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Lessons from coronavirus / Photo by Anastasiia Chepinska on Unsplash

Five Lessons From Coronavirus In Costa Rica I’ve Learned So Far

As the coronavirus pandemic locks down Costa Rica and the world, many of us are under unimaginable stress as our lives change beyond recognition. But this can also be a time for resetting and rediscovering what’s important. Roman Venegas lists some basic lessons from coronavirus he’s learned. 

Costa Rica confirmed its first case of COVID-19 on March 6 and at this point, we’ve in been a state of crisis for over a month.

This pandemic has affected absolutely everything and everyone. Right now all I can think of is the famous Mike Tyson quote, “Everyone has a plan until they get punched in the mouth.”

All our pre-March 6 plans are useless since the coronavirus pandemic smacked us straight in the mouth.

Since this started, we’ve all gone through the five stages of grief, some of us faster than others.

Speaking as a father, an entrepreneur, and a businessman, everything, until recently, that I took for granted has changed. Here I’d like to share five lessons I’ve learned in the short time since this crisis hit us. Some of them I think I already knew but had forgotten until the current circumstances brought them back in front of me.

1. Look the crisis straight in the eye.

If you were ever held up at gunpoint or knifepoint, you might understand what I’m saying here. Afterward, the police will ask you many questions, trying to get a description of your assailant. “What was the assailant like?” “How was he dressed?” “Did you see the car he escaped in?”… and so on.

Chances are you won’t know or remember the answers to these questions, even though you were there. This is because you were fixated on your assailant’s weapon, the object poised to do you the most harm. You lost sight of all the other details happening around you and your body and mind froze or went straight into flight or fight mode. It’s normal to paralyze in situations like this.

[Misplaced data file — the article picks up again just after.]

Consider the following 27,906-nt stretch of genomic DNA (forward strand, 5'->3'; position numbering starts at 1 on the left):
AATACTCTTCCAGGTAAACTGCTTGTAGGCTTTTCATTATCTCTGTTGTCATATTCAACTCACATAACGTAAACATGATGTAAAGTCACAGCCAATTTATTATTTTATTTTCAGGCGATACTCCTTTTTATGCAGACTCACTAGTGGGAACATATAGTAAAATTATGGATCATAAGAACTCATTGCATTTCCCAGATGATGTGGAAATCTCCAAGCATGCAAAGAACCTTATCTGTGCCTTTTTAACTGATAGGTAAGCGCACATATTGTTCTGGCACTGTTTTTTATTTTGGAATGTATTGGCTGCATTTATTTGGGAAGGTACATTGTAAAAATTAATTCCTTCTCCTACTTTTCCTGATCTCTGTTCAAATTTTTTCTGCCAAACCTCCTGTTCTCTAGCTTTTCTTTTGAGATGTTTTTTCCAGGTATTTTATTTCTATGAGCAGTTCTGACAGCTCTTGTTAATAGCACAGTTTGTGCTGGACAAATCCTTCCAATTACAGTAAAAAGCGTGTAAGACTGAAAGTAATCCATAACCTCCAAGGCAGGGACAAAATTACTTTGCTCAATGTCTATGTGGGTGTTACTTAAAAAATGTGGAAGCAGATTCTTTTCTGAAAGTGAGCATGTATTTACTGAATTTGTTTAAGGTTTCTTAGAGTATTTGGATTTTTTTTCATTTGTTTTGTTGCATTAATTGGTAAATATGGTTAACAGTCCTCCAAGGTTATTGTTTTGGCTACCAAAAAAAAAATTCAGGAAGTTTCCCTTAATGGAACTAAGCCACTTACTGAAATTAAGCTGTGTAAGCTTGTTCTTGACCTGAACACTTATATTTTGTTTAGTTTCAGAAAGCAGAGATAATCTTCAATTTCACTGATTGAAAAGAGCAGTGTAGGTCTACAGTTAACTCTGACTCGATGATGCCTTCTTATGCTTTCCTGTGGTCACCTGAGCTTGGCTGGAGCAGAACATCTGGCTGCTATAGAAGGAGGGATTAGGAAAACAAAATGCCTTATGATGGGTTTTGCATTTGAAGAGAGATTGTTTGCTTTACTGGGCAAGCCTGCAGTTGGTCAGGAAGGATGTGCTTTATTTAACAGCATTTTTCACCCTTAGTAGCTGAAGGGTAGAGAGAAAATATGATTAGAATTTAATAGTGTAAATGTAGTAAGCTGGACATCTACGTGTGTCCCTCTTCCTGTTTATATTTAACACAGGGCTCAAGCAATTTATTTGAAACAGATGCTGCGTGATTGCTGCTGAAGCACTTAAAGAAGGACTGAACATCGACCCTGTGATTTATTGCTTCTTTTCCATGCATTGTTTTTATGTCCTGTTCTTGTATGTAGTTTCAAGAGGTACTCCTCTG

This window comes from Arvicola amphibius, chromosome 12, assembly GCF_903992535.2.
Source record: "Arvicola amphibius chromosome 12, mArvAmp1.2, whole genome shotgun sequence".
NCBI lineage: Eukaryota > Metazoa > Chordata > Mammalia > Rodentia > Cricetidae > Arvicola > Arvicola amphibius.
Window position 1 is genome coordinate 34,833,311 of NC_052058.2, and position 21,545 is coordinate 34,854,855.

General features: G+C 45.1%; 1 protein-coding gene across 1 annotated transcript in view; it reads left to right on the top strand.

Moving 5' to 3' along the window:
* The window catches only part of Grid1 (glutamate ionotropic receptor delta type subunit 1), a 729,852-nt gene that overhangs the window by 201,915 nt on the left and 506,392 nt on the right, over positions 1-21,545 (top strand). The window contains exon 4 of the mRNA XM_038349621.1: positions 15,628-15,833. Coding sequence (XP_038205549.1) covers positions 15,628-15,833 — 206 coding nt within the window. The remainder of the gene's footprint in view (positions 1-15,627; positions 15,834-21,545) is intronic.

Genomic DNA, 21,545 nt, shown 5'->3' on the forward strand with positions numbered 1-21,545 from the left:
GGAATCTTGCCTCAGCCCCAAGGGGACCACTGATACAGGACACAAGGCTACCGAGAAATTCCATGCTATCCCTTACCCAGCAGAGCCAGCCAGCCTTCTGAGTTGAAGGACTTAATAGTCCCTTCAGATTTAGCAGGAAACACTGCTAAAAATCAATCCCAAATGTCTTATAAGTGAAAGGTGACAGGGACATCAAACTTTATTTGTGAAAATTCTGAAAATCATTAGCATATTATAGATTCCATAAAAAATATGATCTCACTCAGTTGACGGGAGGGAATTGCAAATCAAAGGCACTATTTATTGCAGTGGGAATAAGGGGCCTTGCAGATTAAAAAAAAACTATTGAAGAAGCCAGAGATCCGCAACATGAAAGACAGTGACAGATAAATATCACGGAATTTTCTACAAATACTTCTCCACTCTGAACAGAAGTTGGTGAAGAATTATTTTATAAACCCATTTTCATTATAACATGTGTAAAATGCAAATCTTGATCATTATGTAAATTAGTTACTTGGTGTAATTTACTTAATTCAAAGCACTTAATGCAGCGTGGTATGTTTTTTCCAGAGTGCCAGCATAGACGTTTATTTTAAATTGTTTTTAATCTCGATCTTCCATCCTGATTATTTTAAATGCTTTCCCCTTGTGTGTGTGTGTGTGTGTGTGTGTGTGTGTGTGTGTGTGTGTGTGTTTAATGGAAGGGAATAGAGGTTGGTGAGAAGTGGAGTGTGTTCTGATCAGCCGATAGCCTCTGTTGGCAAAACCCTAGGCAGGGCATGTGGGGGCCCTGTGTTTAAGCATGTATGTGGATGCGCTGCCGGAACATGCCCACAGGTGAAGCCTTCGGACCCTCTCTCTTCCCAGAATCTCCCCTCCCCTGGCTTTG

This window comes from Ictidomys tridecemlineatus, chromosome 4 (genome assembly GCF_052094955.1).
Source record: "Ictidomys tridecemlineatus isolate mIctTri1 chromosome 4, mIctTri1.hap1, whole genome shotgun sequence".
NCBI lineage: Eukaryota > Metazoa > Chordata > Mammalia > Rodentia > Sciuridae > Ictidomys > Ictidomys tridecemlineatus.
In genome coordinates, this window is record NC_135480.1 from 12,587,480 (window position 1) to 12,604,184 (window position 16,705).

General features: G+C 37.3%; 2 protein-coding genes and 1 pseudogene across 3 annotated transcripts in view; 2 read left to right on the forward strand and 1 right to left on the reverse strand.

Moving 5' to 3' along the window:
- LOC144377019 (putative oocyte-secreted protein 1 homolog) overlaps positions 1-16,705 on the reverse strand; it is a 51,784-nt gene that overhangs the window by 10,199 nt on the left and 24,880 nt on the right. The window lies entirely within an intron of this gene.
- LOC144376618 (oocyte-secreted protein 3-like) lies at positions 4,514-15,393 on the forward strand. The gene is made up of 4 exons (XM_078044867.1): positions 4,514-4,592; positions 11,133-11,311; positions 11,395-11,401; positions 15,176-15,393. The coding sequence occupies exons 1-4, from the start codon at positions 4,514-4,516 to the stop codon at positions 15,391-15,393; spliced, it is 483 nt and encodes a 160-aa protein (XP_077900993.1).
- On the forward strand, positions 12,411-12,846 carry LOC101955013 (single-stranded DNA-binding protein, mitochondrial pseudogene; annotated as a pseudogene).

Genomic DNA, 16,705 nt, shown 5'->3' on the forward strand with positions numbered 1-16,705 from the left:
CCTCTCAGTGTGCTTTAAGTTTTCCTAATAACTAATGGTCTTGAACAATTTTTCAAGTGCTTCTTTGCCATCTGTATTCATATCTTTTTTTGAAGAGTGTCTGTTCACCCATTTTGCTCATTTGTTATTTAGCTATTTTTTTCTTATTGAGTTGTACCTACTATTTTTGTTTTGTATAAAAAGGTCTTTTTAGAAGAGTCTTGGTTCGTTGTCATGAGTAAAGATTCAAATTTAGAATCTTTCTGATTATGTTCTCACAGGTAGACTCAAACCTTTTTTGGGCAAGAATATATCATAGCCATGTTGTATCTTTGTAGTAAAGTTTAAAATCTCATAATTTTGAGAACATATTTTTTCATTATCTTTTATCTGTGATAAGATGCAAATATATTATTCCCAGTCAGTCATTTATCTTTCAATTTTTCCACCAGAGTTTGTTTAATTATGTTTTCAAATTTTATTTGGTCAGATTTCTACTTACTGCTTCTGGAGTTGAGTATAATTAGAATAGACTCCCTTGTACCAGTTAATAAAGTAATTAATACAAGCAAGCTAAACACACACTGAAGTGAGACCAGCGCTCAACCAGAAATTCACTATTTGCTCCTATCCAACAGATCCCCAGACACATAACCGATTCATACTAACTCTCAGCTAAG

Well, this is the same. In the initial impact of this pandemic, many of us find ourselves immediately paralyzed by this assault, unable to move or make a decision.

My first lesson is to look at this crisis straight in the eye. Sure, acknowledge there are real risks and danger here, but then get past that and recognize your enemy, set an action plan, and avoid focusing on “the weapon.” If you leave it too long, it’ll be too late and you might find yourself lamenting what you could have done but didn’t.

2. Don’t procrastinate.

One of the main things I’ve learned in recent weeks is that this crisis has accelerated everything.

In my business, decisions that once required consensus, endless meetings, and maximum procrastination have been taken decisively in hours or even minutes.

One positive thing about the situation is that after the initial shock and first decisions, a door begins to open. You can identify opportunities you never would have seen before and maybe imagine a brand new way of doing business.

As an entrepreneur, this new world we’ve found ourselves unwittingly living in is stimulating. We have resilience embedded in our DNA and yes, if you want it, a little craziness too.

3. Employees are and will continue to be, the engine of your company.

My wife and I own the Kidoz Pediatric Clinic and I’m also a financial consultant to various companies in the Costa Rican tourism sector including the Si Como No and Villa Blanca hotels, and also the Namu Travel Group.